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World Bank Rescales Cameroon 

By Ntaryike Divine Jr

CameroonPostline.com — The World Bank has predicted that Cameroon’s economic growth rate will attain 5.5 percent this year.  The new forecast is contained in the global financial powerhouse’s January Economic Report for Cameroon, and concurs with projections made by the government last year. 

The figure notes a growth hop from 4.1 percent in 2011.  The World Bank hinges its optimism on a planned massive spending spree on infrastructure projects beginning this year, efforts to recharge agricultural productivity and improve energy supply, as well as an envisaged 15 percent rise in oil output.   

Last year, the Ministry of Finance announced it expected Cameroon’s economic growth rate to kiss 5 percent in 2012.  Officials hinged the projection on profits to be reaped from principal exports including oil, cocoa, coffee, rubber, cotton and wood among others.

But in December, the IMF recomputed the figure, forecasting the rate will dangle between 3 and 4 percent.  The Bretton Woods institution nonetheless voiced satisfaction with Cameroon’s capacity in resisting the impacts of the debt crisis in Europe [its principal export partner], and then warned there existed a couple of hurdles that may snail-pace growth hop from 2 percent in 2009..

The pinpointed obstacles included weak competitiveness of the private and banking sectors, slumps in purchasing power and excessive budgetary allocations for the functioning of state institutions.  It recommended the government should enforce measures to enable the private sector fully play its role as creator of jobs and wealth; as well as the construction and rehabilitation of farm-to-market roads.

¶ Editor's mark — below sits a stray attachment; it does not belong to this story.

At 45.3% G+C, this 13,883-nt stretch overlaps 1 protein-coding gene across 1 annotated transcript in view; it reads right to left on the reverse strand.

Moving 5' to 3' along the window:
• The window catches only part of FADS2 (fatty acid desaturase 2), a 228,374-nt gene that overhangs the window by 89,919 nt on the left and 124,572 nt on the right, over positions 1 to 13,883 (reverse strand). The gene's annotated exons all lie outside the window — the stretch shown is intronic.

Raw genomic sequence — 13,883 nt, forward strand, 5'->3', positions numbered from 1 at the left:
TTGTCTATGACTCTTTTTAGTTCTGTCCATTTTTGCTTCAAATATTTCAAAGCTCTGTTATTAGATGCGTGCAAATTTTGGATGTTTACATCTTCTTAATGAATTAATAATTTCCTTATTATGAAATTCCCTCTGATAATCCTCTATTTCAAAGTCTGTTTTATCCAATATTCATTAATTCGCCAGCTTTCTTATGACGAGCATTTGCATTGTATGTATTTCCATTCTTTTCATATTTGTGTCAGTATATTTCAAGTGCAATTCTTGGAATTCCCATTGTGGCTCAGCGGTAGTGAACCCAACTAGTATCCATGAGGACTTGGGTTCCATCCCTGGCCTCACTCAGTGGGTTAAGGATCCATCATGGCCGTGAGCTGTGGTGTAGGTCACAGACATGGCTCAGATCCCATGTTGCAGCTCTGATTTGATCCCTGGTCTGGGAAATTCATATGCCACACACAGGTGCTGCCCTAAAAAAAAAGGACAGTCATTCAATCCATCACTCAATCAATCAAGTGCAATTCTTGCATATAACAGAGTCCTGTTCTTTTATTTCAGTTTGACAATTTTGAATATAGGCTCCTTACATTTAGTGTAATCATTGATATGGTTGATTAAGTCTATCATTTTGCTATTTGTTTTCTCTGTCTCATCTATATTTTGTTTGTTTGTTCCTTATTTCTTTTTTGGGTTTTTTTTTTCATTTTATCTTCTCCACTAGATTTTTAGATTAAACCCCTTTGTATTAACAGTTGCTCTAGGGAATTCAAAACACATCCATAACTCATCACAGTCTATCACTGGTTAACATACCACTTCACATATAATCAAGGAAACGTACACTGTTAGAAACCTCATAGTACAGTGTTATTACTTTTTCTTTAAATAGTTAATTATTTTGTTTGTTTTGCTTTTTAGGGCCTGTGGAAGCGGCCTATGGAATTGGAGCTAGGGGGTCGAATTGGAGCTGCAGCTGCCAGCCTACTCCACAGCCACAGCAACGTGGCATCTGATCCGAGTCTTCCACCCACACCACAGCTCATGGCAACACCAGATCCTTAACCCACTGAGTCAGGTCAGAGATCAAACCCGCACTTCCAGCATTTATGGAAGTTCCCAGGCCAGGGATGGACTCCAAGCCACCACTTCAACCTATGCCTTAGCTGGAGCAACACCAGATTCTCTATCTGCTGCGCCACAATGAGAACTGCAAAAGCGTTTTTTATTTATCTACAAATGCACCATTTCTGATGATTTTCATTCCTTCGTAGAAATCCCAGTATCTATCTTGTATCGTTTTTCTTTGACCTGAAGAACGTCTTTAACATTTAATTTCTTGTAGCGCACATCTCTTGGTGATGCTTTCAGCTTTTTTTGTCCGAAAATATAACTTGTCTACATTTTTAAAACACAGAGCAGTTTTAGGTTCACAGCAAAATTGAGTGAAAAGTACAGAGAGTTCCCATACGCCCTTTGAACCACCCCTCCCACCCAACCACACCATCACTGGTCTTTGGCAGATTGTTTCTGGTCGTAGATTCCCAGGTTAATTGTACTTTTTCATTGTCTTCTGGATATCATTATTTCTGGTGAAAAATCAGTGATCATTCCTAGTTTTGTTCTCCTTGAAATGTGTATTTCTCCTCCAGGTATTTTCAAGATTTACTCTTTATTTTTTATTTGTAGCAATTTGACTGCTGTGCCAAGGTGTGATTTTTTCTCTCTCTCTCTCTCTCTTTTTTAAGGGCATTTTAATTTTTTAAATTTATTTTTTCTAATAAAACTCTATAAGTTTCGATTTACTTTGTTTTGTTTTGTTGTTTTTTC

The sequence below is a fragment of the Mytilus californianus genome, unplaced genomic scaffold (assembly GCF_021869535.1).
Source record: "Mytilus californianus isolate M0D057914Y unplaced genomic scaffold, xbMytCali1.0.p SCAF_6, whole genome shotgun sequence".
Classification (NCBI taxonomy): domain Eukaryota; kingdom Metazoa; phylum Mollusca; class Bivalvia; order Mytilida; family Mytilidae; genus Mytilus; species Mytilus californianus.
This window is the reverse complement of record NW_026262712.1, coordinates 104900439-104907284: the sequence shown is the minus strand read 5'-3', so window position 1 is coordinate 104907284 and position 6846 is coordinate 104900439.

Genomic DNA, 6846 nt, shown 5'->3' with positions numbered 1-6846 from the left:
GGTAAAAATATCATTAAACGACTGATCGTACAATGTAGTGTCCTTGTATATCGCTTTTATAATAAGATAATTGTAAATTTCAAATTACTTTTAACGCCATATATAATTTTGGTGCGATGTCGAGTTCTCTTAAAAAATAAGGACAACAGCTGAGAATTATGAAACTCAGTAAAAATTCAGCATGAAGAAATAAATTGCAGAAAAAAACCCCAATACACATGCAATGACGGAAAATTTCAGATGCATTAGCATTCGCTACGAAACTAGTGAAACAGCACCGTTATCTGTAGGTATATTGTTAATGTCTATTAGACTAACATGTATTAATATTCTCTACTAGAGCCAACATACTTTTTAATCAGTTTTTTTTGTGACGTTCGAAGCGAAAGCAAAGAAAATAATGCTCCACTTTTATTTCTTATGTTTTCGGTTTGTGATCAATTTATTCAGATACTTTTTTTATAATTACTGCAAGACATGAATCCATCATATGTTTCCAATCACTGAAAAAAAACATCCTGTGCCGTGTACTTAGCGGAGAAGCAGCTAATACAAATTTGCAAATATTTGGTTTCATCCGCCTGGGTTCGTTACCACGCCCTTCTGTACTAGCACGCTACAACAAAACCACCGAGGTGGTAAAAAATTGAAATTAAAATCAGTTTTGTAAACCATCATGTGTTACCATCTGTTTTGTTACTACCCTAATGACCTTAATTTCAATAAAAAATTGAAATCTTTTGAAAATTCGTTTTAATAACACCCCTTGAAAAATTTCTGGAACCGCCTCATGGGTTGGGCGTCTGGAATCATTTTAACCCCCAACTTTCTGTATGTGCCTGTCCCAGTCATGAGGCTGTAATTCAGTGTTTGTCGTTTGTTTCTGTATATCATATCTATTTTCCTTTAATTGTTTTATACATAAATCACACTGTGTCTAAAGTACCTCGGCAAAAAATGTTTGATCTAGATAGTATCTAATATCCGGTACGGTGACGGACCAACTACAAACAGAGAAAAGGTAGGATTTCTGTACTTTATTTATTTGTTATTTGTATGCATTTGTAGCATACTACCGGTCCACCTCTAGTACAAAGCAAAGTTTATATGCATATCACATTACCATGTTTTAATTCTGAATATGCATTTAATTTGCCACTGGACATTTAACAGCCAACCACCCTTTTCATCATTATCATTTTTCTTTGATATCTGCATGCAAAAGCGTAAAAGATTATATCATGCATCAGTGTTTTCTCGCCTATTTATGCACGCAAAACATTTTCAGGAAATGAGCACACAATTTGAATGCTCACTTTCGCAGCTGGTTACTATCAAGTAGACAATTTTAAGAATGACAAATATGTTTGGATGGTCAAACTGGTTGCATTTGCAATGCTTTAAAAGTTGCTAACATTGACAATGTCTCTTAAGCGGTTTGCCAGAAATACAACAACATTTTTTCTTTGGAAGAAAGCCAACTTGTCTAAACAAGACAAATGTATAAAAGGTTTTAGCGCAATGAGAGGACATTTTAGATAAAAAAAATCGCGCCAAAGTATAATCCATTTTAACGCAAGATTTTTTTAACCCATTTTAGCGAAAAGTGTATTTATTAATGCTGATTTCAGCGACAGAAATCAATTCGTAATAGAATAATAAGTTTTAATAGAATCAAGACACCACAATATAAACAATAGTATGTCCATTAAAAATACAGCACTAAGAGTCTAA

The horrible state of roads significantly slows down the evacuation of produce from the farms to the markets, implying a 40 percent loss for farmers due to the non-commercialization of their harvests.

“It is hard to explain that the two institutions, the World Bank and its daughter, the IMF do not come up with the same figures in less than three months.  The immediate impression is that there is something wrong somewhere.  Either one of them was hasty, or another is in cahoots with the government to make Cameroonians be hopeful,” Jean Christian Akam, economic reporter with Canal 2 International TV in the economic nub Douala remarked.  According to him, the figures mean very little to average Cameroonians until they begin to see real improvements in their living standards.

Meantime, the World Bank warns that the Eurozone debt crisis could blur the bright prospects if it starts resulting in reduced imports from Cameroon, as well as a drop in remittances.  Europe serves as the country’s biggest market, and also hosts the largest community of Cameroonians overseas.

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